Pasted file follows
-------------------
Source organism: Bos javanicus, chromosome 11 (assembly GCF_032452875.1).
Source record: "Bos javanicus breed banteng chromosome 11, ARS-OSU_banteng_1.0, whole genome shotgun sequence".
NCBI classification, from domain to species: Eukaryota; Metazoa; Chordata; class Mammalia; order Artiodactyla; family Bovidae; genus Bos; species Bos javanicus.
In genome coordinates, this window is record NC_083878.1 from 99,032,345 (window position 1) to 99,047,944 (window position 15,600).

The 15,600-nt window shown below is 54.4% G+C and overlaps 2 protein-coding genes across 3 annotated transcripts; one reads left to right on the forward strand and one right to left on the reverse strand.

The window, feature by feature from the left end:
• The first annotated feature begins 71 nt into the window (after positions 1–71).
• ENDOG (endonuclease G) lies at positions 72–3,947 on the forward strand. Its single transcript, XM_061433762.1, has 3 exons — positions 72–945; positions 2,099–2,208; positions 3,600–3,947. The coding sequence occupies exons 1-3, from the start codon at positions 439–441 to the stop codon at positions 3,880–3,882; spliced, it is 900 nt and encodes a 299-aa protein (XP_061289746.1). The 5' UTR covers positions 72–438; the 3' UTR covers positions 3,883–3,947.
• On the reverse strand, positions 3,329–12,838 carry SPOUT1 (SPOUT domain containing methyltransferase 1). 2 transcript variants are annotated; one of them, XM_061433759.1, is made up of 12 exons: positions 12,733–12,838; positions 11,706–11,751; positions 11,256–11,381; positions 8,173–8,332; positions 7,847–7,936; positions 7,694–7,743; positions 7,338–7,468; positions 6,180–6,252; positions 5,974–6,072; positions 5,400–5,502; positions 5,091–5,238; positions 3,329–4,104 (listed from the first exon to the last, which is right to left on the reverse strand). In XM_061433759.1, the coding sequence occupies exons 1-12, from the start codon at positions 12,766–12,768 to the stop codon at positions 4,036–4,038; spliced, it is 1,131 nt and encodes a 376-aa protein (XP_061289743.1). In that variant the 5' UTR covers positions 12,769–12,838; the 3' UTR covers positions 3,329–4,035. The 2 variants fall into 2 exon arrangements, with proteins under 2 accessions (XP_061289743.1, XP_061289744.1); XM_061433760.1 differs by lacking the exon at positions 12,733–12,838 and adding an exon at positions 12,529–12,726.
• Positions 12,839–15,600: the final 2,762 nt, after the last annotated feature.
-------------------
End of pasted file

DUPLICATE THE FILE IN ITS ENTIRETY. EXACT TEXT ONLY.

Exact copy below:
Source organism: Bos javanicus, chromosome 11 (assembly GCF_032452875.1).
Source record: "Bos javanicus breed banteng chromosome 11, ARS-OSU_banteng_1.0, whole genome shotgun sequence".
NCBI classification, from domain to species: Eukaryota; Metazoa; Chordata; class Mammalia; order Artiodactyla; family Bovidae; genus Bos; species Bos javanicus.
In genome coordinates, this window is record NC_083878.1 from 99,032,345 (window position 1) to 99,047,944 (window position 15,600).

The 15,600-nt window shown below is 54.4% G+C and overlaps 2 protein-coding genes across 3 annotated transcripts; one reads left to right on the forward strand and one right to left on the reverse strand.

The window, feature by feature from the left end:
• The first annotated feature begins 71 nt into the window (after positions 1–71).
• ENDOG (endonuclease G) lies at positions 72–3,947 on the forward strand. Its single transcript, XM_061433762.1, has 3 exons — positions 72–945; positions 2,099–2,208; positions 3,600–3,947. The coding sequence occupies exons 1-3, from the start codon at positions 439–441 to the stop codon at positions 3,880–3,882; spliced, it is 900 nt and encodes a 299-aa protein (XP_061289746.1). The 5' UTR covers positions 72–438; the 3' UTR covers positions 3,883–3,947.
• On the reverse strand, positions 3,329–12,838 carry SPOUT1 (SPOUT domain containing methyltransferase 1). 2 transcript variants are annotated; one of them, XM_061433759.1, is made up of 12 exons: positions 12,733–12,838; positions 11,706–11,751; positions 11,256–11,381; positions 8,173–8,332; positions 7,847–7,936; positions 7,694–7,743; positions 7,338–7,468; positions 6,180–6,252; positions 5,974–6,072; positions 5,400–5,502; positions 5,091–5,238; positions 3,329–4,104 (listed from the first exon to the last, which is right to left on the reverse strand). In XM_061433759.1, the coding sequence occupies exons 1-12, from the start codon at positions 12,766–12,768 to the stop codon at positions 4,036–4,038; spliced, it is 1,131 nt and encodes a 376-aa protein (XP_061289743.1). In that variant the 5' UTR covers positions 12,769–12,838; the 3' UTR covers positions 3,329–4,035. The 2 variants fall into 2 exon arrangements, with proteins under 2 accessions (XP_061289743.1, XP_061289744.1); XM_061433760.1 differs by lacking the exon at positions 12,733–12,838 and adding an exon at positions 12,529–12,726.
• Positions 12,839–15,600: the final 2,762 nt, after the last annotated feature.